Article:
The landscape has been a significant aspect of Australian painting and continues to resonate in our consciousness metaphorically and as a presence, backgrounding a range of concerns and experiences for artists and the broader population alike.
Hazelhurst Regional Gallery & Arts Centre presents ‘Sublime Point: The Landscape in Painting’, an exhibition of contemporary landscape paintings by 25 artists from across Australia.
The exhibition demonstrates a wide variety of approaches to and uses of landscape in contemporary painting with some interesting intersections as well as differences. It intends to show how artists are featuring landscape in their work as a signifier for aesthetic and cultural issues and understandings.
The artists selected for the exhibition are based in many different regions from around Australia; rural, remote and urban. Techniques employed by the artists reflect this diversity as does the use of landscape which may originate from a cultural and spiritual attachment to place or an urban sensibility to a changing environment. For others the landscape provides a vehicle for the exploration of self, responses to the historical aspect of landscape and a relationship with nature.
Some artworks have been created specifically for the exhibition. James Dodd from South Australia has created a new large scale commissioned work, using his signature style combining aerosol and stencilling. Originally a respected street artist using the tag name Dlux, Dodd’s practice is influenced by his travels throughout Australia, where he often collects and documents an archaeology of signs represented in random markings, the anonymous traces of the culture and people particular to place.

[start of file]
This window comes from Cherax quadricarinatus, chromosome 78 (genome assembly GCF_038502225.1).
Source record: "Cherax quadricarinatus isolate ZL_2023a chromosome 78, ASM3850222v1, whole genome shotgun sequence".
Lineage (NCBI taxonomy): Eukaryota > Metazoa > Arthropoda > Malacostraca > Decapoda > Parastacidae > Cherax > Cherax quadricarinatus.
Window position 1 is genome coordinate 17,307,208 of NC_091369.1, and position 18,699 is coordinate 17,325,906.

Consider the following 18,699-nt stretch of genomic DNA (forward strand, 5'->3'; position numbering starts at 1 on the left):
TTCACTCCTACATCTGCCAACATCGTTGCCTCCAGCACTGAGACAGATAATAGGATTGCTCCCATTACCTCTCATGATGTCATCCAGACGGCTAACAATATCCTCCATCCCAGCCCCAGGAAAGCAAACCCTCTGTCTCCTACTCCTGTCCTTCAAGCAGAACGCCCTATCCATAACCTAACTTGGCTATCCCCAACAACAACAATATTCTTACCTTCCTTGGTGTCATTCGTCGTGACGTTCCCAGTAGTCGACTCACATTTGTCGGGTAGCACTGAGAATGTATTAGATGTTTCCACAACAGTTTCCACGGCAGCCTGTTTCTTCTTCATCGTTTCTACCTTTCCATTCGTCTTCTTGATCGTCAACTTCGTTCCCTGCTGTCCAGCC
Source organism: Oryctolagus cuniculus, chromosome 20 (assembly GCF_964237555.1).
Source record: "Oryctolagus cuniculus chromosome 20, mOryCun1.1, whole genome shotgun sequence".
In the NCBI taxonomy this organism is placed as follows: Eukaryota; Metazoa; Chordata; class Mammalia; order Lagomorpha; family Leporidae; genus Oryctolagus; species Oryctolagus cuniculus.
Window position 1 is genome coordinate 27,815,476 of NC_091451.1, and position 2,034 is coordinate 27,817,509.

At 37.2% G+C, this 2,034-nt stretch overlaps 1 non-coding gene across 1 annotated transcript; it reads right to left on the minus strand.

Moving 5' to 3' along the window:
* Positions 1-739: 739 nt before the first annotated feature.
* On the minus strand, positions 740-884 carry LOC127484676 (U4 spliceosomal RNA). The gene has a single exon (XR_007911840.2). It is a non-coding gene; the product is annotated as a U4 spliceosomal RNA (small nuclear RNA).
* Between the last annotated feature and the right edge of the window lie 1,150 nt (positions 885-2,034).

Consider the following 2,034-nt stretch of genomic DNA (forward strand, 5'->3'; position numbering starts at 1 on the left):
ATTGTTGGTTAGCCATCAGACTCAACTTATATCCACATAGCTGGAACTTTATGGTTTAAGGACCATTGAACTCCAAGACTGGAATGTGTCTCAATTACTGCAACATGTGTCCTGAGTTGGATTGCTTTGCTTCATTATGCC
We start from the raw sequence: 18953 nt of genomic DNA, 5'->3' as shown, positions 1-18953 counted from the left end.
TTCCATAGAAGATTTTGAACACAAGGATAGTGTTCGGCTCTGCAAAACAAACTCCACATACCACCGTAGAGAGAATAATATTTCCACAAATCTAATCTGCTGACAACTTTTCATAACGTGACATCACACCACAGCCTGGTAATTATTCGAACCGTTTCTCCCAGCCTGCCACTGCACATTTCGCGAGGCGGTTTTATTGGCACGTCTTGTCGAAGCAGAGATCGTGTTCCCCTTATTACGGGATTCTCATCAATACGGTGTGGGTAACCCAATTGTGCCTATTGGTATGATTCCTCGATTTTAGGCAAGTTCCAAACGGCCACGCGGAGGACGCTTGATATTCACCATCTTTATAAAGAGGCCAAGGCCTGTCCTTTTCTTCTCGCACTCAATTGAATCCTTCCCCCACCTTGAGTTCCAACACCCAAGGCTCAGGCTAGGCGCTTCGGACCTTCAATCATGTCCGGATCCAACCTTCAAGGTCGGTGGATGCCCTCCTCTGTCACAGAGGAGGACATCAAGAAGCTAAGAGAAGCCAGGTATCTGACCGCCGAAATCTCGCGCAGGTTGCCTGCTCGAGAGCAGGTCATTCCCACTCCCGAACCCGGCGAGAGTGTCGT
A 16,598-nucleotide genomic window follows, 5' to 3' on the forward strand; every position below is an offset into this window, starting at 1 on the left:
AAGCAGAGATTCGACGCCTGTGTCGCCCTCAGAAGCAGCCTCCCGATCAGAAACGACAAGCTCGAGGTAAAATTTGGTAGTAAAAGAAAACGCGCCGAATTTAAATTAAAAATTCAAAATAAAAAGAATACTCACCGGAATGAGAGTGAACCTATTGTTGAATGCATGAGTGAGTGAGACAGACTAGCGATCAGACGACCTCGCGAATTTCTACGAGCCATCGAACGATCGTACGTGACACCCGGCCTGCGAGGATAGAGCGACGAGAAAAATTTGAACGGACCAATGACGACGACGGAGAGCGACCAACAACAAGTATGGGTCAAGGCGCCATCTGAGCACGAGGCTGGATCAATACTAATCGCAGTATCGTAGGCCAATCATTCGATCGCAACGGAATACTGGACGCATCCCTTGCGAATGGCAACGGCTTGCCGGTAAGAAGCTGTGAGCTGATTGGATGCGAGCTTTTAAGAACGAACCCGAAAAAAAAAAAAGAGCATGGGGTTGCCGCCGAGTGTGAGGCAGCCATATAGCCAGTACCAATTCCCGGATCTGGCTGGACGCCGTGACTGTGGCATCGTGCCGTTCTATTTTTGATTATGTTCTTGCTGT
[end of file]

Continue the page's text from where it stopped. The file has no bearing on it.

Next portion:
Locally based artists in southern Sydney seem instinctively drawn to the landscape and natural environs. Represented in the exhibition are Peter Sharp who expresses the sublime experience of encounters with natural phenomena, Ildiko Kovaks who works intuitively using abstract forms to recreate a sense or memory of place, and Alexander McKenzie whose luminous and evocative paintings employ landscape as metaphor for personal narrative while referencing the techniques of Dutch masters.
Other artists in the exhibition include, Churchill Cann (WA), Tony Clark (ACT/Italy), Sally Gabori (QLD), Daniel Boyd (NSW), Noel McKenna (NSW), Imants Tillers (NSW), Neridah Stockley (NT), Caroline Rannersberger (TAS), Stephen Bush (VIC), David Ralph (VIC), Mark Rodda (TAS/VIC), Paul Ryan (NSW), Kate Shaw (Vic), Joanna Lamb (WA), Chris Langlois (NSW), George Tjungurrayi (NT), Tjala Women’s Collaborative (SA), Amber Wallis (NSW), Oliver Watts (NSW), Philip Wolfhagen (TAS).
Hazelhurst Regional Gallery & Arts Centre
Until 30 November 2014
Sally Gabori, Dibirdibi Country, 2011, synthetic polymer paint on linen, 198 x 455cm
Stephen Bush, Furthered, 2012, oil and enamel on linen, 203 x 244cm
Photography: Andrew Curtis
Courtesy the artists, Alcaston Gallery, Melbourne, and Sutton Gallery, Melbourne